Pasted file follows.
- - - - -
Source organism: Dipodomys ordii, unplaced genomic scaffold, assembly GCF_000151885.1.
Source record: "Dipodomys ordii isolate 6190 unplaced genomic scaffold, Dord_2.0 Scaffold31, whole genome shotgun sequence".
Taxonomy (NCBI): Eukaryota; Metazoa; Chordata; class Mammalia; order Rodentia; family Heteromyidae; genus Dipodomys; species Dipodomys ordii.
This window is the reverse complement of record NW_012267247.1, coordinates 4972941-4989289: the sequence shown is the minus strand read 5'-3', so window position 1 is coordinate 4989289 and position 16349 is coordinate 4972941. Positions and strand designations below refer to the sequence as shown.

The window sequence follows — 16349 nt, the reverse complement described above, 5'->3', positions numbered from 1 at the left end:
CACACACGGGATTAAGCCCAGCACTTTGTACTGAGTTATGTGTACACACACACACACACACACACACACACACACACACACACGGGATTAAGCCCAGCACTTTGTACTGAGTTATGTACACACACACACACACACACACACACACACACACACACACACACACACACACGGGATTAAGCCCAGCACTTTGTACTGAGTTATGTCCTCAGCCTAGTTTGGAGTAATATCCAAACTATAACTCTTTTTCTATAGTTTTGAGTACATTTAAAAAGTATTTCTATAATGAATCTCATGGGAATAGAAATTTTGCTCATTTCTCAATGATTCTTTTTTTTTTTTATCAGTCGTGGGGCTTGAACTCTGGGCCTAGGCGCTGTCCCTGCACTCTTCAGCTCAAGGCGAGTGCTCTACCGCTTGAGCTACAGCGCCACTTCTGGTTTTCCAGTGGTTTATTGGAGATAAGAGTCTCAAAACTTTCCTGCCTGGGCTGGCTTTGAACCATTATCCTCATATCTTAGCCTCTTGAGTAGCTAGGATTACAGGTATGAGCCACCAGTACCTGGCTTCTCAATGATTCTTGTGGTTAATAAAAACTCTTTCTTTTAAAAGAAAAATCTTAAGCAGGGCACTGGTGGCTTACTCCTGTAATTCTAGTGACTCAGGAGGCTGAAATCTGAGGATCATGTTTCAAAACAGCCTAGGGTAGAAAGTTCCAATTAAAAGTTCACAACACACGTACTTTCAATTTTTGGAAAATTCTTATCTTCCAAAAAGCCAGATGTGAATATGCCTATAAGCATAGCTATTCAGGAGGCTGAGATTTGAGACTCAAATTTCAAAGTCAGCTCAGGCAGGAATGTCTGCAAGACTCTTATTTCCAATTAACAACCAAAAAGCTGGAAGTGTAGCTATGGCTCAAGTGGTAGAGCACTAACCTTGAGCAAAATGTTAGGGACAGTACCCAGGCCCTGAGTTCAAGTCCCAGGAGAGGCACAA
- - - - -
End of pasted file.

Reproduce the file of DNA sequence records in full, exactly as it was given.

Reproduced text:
Source organism: Dipodomys ordii, unplaced genomic scaffold, assembly GCF_000151885.1.
Source record: "Dipodomys ordii isolate 6190 unplaced genomic scaffold, Dord_2.0 Scaffold31, whole genome shotgun sequence".
Taxonomy (NCBI): Eukaryota; Metazoa; Chordata; class Mammalia; order Rodentia; family Heteromyidae; genus Dipodomys; species Dipodomys ordii.
This window is the reverse complement of record NW_012267247.1, coordinates 4972941-4989289: the sequence shown is the minus strand read 5'-3', so window position 1 is coordinate 4989289 and position 16349 is coordinate 4972941. Positions and strand designations below refer to the sequence as shown.

The window sequence follows — 16349 nt, the reverse complement described above, 5'->3', positions numbered from 1 at the left end:
CACACACGGGATTAAGCCCAGCACTTTGTACTGAGTTATGTGTACACACACACACACACACACACACACACACACACACACACGGGATTAAGCCCAGCACTTTGTACTGAGTTATGTACACACACACACACACACACACACACACACACACACACACACACACACACACGGGATTAAGCCCAGCACTTTGTACTGAGTTATGTCCTCAGCCTAGTTTGGAGTAATATCCAAACTATAACTCTTTTTCTATAGTTTTGAGTACATTTAAAAAGTATTTCTATAATGAATCTCATGGGAATAGAAATTTTGCTCATTTCTCAATGATTCTTTTTTTTTTTTATCAGTCGTGGGGCTTGAACTCTGGGCCTAGGCGCTGTCCCTGCACTCTTCAGCTCAAGGCGAGTGCTCTACCGCTTGAGCTACAGCGCCACTTCTGGTTTTCCAGTGGTTTATTGGAGATAAGAGTCTCAAAACTTTCCTGCCTGGGCTGGCTTTGAACCATTATCCTCATATCTTAGCCTCTTGAGTAGCTAGGATTACAGGTATGAGCCACCAGTACCTGGCTTCTCAATGATTCTTGTGGTTAATAAAAACTCTTTCTTTTAAAAGAAAAATCTTAAGCAGGGCACTGGTGGCTTACTCCTGTAATTCTAGTGACTCAGGAGGCTGAAATCTGAGGATCATGTTTCAAAACAGCCTAGGGTAGAAAGTTCCAATTAAAAGTTCACAACACACGTACTTTCAATTTTTGGAAAATTCTTATCTTCCAAAAAGCCAGATGTGAATATGCCTATAAGCATAGCTATTCAGGAGGCTGAGATTTGAGACTCAAATTTCAAAGTCAGCTCAGGCAGGAATGTCTGCAAGACTCTTATTTCCAATTAACAACCAAAAAGCTGGAAGTGTAGCTATGGCTCAAGTGGTAGAGCACTAACCTTGAGCAAAATGTTAGGGACAGTACCCAGGCCCTGAGTTCAAGTCCCAGGAGAGGCACAA